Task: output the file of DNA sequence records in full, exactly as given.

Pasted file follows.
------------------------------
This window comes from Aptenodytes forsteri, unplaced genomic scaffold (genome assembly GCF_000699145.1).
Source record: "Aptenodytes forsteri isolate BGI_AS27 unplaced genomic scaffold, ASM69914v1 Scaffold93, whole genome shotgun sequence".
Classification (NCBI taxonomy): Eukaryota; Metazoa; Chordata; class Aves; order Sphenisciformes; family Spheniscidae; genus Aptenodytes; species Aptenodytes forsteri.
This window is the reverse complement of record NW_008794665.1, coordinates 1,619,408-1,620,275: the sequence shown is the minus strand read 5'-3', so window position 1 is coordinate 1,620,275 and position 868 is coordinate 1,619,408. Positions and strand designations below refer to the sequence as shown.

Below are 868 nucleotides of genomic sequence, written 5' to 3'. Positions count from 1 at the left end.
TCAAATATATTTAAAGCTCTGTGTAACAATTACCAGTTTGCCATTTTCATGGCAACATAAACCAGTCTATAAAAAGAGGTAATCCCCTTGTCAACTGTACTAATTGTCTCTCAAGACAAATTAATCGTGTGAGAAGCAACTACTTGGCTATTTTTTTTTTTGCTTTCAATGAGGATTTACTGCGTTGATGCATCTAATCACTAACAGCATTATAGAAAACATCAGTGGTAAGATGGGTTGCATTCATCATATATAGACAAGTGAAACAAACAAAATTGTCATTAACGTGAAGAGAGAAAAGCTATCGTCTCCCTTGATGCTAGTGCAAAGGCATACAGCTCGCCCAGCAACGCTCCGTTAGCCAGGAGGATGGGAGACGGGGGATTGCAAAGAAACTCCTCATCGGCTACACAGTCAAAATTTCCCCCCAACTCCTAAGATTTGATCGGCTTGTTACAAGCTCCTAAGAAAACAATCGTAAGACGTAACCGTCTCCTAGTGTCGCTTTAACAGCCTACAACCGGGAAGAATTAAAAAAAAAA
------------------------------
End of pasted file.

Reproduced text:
This window comes from Aptenodytes forsteri, unplaced genomic scaffold (genome assembly GCF_000699145.1).
Source record: "Aptenodytes forsteri isolate BGI_AS27 unplaced genomic scaffold, ASM69914v1 Scaffold93, whole genome shotgun sequence".
Classification (NCBI taxonomy): Eukaryota; Metazoa; Chordata; class Aves; order Sphenisciformes; family Spheniscidae; genus Aptenodytes; species Aptenodytes forsteri.
This window is the reverse complement of record NW_008794665.1, coordinates 1,619,408-1,620,275: the sequence shown is the minus strand read 5'-3', so window position 1 is coordinate 1,620,275 and position 868 is coordinate 1,619,408. Positions and strand designations below refer to the sequence as shown.

Below are 868 nucleotides of genomic sequence, written 5' to 3'. Positions count from 1 at the left end.
TCAAATATATTTAAAGCTCTGTGTAACAATTACCAGTTTGCCATTTTCATGGCAACATAAACCAGTCTATAAAAAGAGGTAATCCCCTTGTCAACTGTACTAATTGTCTCTCAAGACAAATTAATCGTGTGAGAAGCAACTACTTGGCTATTTTTTTTTTTGCTTTCAATGAGGATTTACTGCGTTGATGCATCTAATCACTAACAGCATTATAGAAAACATCAGTGGTAAGATGGGTTGCATTCATCATATATAGACAAGTGAAACAAACAAAATTGTCATTAACGTGAAGAGAGAAAAGCTATCGTCTCCCTTGATGCTAGTGCAAAGGCATACAGCTCGCCCAGCAACGCTCCGTTAGCCAGGAGGATGGGAGACGGGGGATTGCAAAGAAACTCCTCATCGGCTACACAGTCAAAATTTCCCCCCAACTCCTAAGATTTGATCGGCTTGTTACAAGCTCCTAAGAAAACAATCGTAAGACGTAACCGTCTCCTAGTGTCGCTTTAACAGCCTACAACCGGGAAGAATTAAAAAAAAAA